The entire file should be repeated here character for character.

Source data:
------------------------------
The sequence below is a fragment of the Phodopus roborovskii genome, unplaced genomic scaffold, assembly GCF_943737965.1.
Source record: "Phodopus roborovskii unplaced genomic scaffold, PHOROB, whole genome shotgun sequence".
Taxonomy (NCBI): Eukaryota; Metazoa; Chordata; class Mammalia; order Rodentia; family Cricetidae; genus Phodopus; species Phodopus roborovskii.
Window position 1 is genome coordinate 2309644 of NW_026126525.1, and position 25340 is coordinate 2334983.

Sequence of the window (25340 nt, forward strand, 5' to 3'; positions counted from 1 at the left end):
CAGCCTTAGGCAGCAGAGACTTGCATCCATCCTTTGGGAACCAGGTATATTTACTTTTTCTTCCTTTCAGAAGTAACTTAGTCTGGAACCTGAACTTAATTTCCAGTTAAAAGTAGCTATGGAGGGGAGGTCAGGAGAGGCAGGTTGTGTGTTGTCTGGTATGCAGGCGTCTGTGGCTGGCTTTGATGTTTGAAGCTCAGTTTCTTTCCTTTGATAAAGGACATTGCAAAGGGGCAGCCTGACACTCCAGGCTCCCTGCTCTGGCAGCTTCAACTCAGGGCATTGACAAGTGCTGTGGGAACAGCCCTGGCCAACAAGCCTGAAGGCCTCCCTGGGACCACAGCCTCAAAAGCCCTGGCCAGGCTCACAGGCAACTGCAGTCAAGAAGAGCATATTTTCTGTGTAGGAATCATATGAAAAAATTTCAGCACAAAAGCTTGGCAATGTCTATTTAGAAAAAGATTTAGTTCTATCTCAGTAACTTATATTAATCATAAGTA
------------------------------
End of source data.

The sequence below is a fragment of the Phodopus roborovskii genome, unplaced genomic scaffold, assembly GCF_943737965.1.
Source record: "Phodopus roborovskii unplaced genomic scaffold, PHOROB, whole genome shotgun sequence".
Taxonomy (NCBI): Eukaryota; Metazoa; Chordata; class Mammalia; order Rodentia; family Cricetidae; genus Phodopus; species Phodopus roborovskii.
Window position 1 is genome coordinate 2309644 of NW_026126525.1, and position 25340 is coordinate 2334983.

Sequence of the window (25340 nt, forward strand, 5' to 3'; positions counted from 1 at the left end):
CAGCCTTAGGCAGCAGAGACTTGCATCCATCCTTTGGGAACCAGGTATATTTACTTTTTCTTCCTTTCAGAAGTAACTTAGTCTGGAACCTGAACTTAATTTCCAGTTAAAAGTAGCTATGGAGGGGAGGTCAGGAGAGGCAGGTTGTGTGTTGTCTGGTATGCAGGCGTCTGTGGCTGGCTTTGATGTTTGAAGCTCAGTTTCTTTCCTTTGATAAAGGACATTGCAAAGGGGCAGCCTGACACTCCAGGCTCCCTGCTCTGGCAGCTTCAACTCAGGGCATTGACAAGTGCTGTGGGAACAGCCCTGGCCAACAAGCCTGAAGGCCTCCCTGGGACCACAGCCTCAAAAGCCCTGGCCAGGCTCACAGGCAACTGCAGTCAAGAAGAGCATATTTTCTGTGTAGGAATCATATGAAAAAATTTCAGCACAAAAGCTTGGCAATGTCTATTTAGAAAAAGATTTAGTTCTATCTCAGTAACTTATATTAATCATAAGTA